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All You Need To Know About Eskom's New Acting CEO, Johnny Dladla

His clean record in the media might be a good thing for the embattled parastatal.

23/06/2017 10:09 SAST | Updated 23/06/2017 12:13 SAST
Siphiwe Sibeko / Reuters
Electricity pylons are seen in front of the cooling towers at the Lethabo Thermal Power Station,an Eskom coal-burning power station near Sasolburg in the northern Free State province, March 2, 2016.

Johnny Dladla is Eskom's new acting CEO, and he is relatively unknown -- which is a good thing in the embattled parastatal plagued by allegations of fraud, corruption and mismanagement.

A quick online news search of "Johnny Dladla" reveals no wrongdoings exposed in the media.

Could a long-serving, controversy-free CEO be exactly what Eskom needs?

Here is what you need to know about Dladla:

  • He has been in Eskom for 22 years, 17 of which was spent in "various non-regulated businesses", and five more as CEO of Eskom Enterprises and its subsidiaries.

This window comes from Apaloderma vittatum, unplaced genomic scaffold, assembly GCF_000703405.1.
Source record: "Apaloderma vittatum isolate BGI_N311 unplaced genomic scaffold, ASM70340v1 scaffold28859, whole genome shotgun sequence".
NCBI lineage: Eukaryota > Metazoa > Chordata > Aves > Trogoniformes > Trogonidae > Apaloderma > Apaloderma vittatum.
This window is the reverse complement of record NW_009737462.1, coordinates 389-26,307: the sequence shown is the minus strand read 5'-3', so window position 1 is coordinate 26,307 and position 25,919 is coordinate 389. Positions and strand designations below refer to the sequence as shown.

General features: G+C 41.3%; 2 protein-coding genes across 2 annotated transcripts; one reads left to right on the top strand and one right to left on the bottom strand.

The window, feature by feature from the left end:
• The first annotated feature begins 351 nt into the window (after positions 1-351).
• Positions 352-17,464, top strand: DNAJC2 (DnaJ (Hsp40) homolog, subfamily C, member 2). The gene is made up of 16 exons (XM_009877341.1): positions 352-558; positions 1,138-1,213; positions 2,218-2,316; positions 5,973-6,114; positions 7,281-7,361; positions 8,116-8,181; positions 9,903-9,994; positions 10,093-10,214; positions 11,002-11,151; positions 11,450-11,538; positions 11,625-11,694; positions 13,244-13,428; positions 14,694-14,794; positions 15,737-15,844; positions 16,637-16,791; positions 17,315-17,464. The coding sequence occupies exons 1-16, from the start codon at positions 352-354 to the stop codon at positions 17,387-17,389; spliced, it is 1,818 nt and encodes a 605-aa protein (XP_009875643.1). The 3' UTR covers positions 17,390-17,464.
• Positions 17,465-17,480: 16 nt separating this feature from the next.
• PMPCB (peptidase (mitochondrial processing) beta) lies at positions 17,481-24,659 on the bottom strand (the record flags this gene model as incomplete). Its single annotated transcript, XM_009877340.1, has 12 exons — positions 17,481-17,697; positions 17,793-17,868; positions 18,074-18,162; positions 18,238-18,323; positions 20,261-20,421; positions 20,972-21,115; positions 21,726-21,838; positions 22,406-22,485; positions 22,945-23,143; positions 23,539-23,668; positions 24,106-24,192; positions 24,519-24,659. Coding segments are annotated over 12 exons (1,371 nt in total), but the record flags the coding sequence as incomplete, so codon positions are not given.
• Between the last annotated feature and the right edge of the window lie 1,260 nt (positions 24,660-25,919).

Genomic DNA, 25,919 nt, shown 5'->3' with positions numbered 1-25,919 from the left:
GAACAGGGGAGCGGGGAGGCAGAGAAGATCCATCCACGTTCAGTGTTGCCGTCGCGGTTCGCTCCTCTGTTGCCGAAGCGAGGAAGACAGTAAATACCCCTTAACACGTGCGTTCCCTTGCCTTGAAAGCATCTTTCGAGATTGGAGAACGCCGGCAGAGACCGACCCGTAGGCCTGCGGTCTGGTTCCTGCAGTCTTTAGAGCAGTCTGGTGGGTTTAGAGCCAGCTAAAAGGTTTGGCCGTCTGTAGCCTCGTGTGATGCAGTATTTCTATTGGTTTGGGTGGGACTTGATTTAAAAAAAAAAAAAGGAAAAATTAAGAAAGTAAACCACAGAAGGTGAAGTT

• Dladla also worked at BHP Billiton and South African Breweries.
  • A chartered marketer, he has studied across a range of fields including finance and accounting at institutions such as Harvard Business School, Fort Hare University, Cranfield University (UK), AAA School of Advertising and IMM.
  • Eskom's annual general meeting is currently underway, and it is expected that some board members may come under the axe. Public Enterprises Minister Lynne Brown expressed her displeasure with the board's conduct in court papers last week and her spokesperson told Fin24 that a number of the board's members will be "rotated" out.

Eskom board chairman Ben Ngubane resigned earlier this month under a cloud. Ngubane has been under the spotlight since former Public Protector Thuli Madonsela released her 'State of Capture' report implicating him in alleged improper dealings. Ngubane has been mentioned in the Gupta email leaks twice thus far.

Also, Eskom's previous acting CEO Matshela Koko was suspended earlier this year after allegations of a possible conflict of interest involving his stepdaughter‚ who was a director of a company that allegedly scored R1 billion in business from the parastatal.

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